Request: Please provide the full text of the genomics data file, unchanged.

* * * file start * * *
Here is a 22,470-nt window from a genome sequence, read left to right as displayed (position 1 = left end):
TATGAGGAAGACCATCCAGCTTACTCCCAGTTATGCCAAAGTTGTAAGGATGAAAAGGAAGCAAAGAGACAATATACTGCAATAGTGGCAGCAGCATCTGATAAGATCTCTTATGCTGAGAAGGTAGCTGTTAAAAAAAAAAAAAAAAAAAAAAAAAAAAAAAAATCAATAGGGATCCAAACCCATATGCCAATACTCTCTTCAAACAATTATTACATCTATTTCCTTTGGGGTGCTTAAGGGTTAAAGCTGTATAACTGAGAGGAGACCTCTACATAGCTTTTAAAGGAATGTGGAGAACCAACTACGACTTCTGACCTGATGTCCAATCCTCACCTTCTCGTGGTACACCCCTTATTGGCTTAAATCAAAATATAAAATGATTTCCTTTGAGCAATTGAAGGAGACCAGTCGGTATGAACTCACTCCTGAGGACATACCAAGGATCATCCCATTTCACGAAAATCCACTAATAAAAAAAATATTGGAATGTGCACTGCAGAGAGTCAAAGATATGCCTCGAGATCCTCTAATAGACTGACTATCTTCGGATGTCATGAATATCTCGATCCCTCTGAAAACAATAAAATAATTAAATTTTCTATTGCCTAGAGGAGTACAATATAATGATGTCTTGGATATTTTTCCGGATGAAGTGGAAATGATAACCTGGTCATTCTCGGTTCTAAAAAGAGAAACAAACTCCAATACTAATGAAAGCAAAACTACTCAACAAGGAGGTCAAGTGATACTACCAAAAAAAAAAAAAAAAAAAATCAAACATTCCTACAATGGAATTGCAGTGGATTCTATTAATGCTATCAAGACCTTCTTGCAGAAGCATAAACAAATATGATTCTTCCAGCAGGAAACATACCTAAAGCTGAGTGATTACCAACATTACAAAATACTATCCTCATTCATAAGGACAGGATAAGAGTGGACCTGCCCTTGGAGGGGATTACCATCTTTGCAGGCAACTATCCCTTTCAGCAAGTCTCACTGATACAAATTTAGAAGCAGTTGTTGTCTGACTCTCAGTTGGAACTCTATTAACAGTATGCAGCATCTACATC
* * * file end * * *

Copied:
Here is a 22,470-nt window from a genome sequence, read left to right as displayed (position 1 = left end):
TATGAGGAAGACCATCCAGCTTACTCCCAGTTATGCCAAAGTTGTAAGGATGAAAAGGAAGCAAAGAGACAATATACTGCAATAGTGGCAGCAGCATCTGATAAGATCTCTTATGCTGAGAAGGTAGCTGTTAAAAAAAAAAAAAAAAAAAAAAAAAAAAAAAAATCAATAGGGATCCAAACCCATATGCCAATACTCTCTTCAAACAATTATTACATCTATTTCCTTTGGGGTGCTTAAGGGTTAAAGCTGTATAACTGAGAGGAGACCTCTACATAGCTTTTAAAGGAATGTGGAGAACCAACTACGACTTCTGACCTGATGTCCAATCCTCACCTTCTCGTGGTACACCCCTTATTGGCTTAAATCAAAATATAAAATGATTTCCTTTGAGCAATTGAAGGAGACCAGTCGGTATGAACTCACTCCTGAGGACATACCAAGGATCATCCCATTTCACGAAAATCCACTAATAAAAAAAATATTGGAATGTGCACTGCAGAGAGTCAAAGATATGCCTCGAGATCCTCTAATAGACTGACTATCTTCGGATGTCATGAATATCTCGATCCCTCTGAAAACAATAAAATAATTAAATTTTCTATTGCCTAGAGGAGTACAATATAATGATGTCTTGGATATTTTTCCGGATGAAGTGGAAATGATAACCTGGTCATTCTCGGTTCTAAAAAGAGAAACAAACTCCAATACTAATGAAAGCAAAACTACTCAACAAGGAGGTCAAGTGATACTACCAAAAAAAAAAAAAAAAAAAATCAAACATTCCTACAATGGAATTGCAGTGGATTCTATTAATGCTATCAAGACCTTCTTGCAGAAGCATAAACAAATATGATTCTTCCAGCAGGAAACATACCTAAAGCTGAGTGATTACCAACATTACAAAATACTATCCTCATTCATAAGGACAGGATAAGAGTGGACCTGCCCTTGGAGGGGATTACCATCTTTGCAGGCAACTATCCCTTTCAGCAAGTCTCACTGATACAAATTTAGAAGCAGTTGTTGTCTGACTCTCAGTTGGAACTCTATTAACAGTATGCAGCATCTACATC